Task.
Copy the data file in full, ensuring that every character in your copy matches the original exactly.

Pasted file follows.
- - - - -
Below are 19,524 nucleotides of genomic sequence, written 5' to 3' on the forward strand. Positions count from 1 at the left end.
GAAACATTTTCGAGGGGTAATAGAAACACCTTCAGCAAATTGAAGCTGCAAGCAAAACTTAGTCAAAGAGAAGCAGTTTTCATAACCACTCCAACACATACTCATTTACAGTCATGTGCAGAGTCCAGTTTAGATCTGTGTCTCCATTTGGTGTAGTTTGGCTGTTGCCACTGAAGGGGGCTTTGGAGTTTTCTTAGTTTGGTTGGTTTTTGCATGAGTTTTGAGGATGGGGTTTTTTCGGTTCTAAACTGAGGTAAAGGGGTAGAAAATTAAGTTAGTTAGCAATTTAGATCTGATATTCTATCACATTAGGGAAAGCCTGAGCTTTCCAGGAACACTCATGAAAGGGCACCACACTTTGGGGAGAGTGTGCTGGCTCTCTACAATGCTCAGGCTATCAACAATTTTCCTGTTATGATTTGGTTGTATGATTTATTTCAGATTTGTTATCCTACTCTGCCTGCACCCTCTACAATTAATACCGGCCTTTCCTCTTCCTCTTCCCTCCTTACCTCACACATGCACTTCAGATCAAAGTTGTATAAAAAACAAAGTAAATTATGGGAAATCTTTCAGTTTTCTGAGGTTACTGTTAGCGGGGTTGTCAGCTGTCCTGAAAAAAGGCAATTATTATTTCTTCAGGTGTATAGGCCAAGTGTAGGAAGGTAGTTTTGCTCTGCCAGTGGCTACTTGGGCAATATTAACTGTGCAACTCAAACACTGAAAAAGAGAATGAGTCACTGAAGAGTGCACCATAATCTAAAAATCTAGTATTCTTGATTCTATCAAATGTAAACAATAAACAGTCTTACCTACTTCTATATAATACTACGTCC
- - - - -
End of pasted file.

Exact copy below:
Below are 19,524 nucleotides of genomic sequence, written 5' to 3' on the forward strand. Positions count from 1 at the left end.
GAAACATTTTCGAGGGGTAATAGAAACACCTTCAGCAAATTGAAGCTGCAAGCAAAACTTAGTCAAAGAGAAGCAGTTTTCATAACCACTCCAACACATACTCATTTACAGTCATGTGCAGAGTCCAGTTTAGATCTGTGTCTCCATTTGGTGTAGTTTGGCTGTTGCCACTGAAGGGGGCTTTGGAGTTTTCTTAGTTTGGTTGGTTTTTGCATGAGTTTTGAGGATGGGGTTTTTTCGGTTCTAAACTGAGGTAAAGGGGTAGAAAATTAAGTTAGTTAGCAATTTAGATCTGATATTCTATCACATTAGGGAAAGCCTGAGCTTTCCAGGAACACTCATGAAAGGGCACCACACTTTGGGGAGAGTGTGCTGGCTCTCTACAATGCTCAGGCTATCAACAATTTTCCTGTTATGATTTGGTTGTATGATTTATTTCAGATTTGTTATCCTACTCTGCCTGCACCCTCTACAATTAATACCGGCCTTTCCTCTTCCTCTTCCCTCCTTACCTCACACATGCACTTCAGATCAAAGTTGTATAAAAAACAAAGTAAATTATGGGAAATCTTTCAGTTTTCTGAGGTTACTGTTAGCGGGGTTGTCAGCTGTCCTGAAAAAAGGCAATTATTATTTCTTCAGGTGTATAGGCCAAGTGTAGGAAGGTAGTTTTGCTCTGCCAGTGGCTACTTGGGCAATATTAACTGTGCAACTCAAACACTGAAAAAGAGAATGAGTCACTGAAGAGTGCACCATAATCTAAAAATCTAGTATTCTTGATTCTATCAAATGTAAACAATAAACAGTCTTACCTACTTCTATATAATACTACGTCC